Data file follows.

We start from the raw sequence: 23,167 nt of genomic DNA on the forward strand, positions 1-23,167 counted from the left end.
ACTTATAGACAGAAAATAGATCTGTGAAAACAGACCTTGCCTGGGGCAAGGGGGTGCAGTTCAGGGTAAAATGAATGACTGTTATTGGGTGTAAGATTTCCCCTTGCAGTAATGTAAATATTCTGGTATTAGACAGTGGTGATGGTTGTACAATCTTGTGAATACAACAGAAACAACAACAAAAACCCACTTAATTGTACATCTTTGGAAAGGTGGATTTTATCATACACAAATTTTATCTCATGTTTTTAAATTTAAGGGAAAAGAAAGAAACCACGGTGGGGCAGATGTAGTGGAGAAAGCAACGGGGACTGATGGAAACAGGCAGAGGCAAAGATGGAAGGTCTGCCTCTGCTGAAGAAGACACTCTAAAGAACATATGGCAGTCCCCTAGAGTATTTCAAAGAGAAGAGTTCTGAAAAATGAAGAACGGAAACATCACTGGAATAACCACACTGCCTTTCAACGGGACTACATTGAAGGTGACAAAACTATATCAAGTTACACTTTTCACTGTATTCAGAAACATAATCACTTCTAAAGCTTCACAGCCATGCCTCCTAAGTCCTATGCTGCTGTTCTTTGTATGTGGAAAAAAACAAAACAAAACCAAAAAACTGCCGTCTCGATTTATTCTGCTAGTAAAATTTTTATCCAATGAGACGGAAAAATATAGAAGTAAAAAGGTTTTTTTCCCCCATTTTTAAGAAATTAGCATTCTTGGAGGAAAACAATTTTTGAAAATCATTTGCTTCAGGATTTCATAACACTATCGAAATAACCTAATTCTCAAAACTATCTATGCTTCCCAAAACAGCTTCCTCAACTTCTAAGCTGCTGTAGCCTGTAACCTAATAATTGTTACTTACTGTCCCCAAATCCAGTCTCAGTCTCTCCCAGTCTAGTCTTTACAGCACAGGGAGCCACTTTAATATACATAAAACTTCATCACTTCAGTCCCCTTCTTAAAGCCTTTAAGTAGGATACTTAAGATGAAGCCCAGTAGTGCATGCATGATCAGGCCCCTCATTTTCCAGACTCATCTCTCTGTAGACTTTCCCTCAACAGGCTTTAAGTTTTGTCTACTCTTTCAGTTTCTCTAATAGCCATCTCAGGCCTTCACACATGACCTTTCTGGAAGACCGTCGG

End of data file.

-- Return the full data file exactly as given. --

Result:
We start from the raw sequence: 23,167 nt of genomic DNA on the forward strand, positions 1-23,167 counted from the left end.
ACTTATAGACAGAAAATAGATCTGTGAAAACAGACCTTGCCTGGGGCAAGGGGGTGCAGTTCAGGGTAAAATGAATGACTGTTATTGGGTGTAAGATTTCCCCTTGCAGTAATGTAAATATTCTGGTATTAGACAGTGGTGATGGTTGTACAATCTTGTGAATACAACAGAAACAACAACAAAAACCCACTTAATTGTACATCTTTGGAAAGGTGGATTTTATCATACACAAATTTTATCTCATGTTTTTAAATTTAAGGGAAAAGAAAGAAACCACGGTGGGGCAGATGTAGTGGAGAAAGCAACGGGGACTGATGGAAACAGGCAGAGGCAAAGATGGAAGGTCTGCCTCTGCTGAAGAAGACACTCTAAAGAACATATGGCAGTCCCCTAGAGTATTTCAAAGAGAAGAGTTCTGAAAAATGAAGAACGGAAACATCACTGGAATAACCACACTGCCTTTCAACGGGACTACATTGAAGGTGACAAAACTATATCAAGTTACACTTTTCACTGTATTCAGAAACATAATCACTTCTAAAGCTTCACAGCCATGCCTCCTAAGTCCTATGCTGCTGTTCTTTGTATGTGGAAAAAAACAAAACAAAACCAAAAAACTGCCGTCTCGATTTATTCTGCTAGTAAAATTTTTATCCAATGAGACGGAAAAATATAGAAGTAAAAAGGTTTTTTTCCCCCATTTTTAAGAAATTAGCATTCTTGGAGGAAAACAATTTTTGAAAATCATTTGCTTCAGGATTTCATAACACTATCGAAATAACCTAATTCTCAAAACTATCTATGCTTCCCAAAACAGCTTCCTCAACTTCTAAGCTGCTGTAGCCTGTAACCTAATAATTGTTACTTACTGTCCCCAAATCCAGTCTCAGTCTCTCCCAGTCTAGTCTTTACAGCACAGGGAGCCACTTTAATATACATAAAACTTCATCACTTCAGTCCCCTTCTTAAAGCCTTTAAGTAGGATACTTAAGATGAAGCCCAGTAGTGCATGCATGATCAGGCCCCTCATTTTCCAGACTCATCTCTCTGTAGACTTTCCCTCAACAGGCTTTAAGTTTTGTCTACTCTTTCAGTTTCTCTAATAGCCATCTCAGGCCTTCACACATGACCTTTCTGGAAGACCGTCGG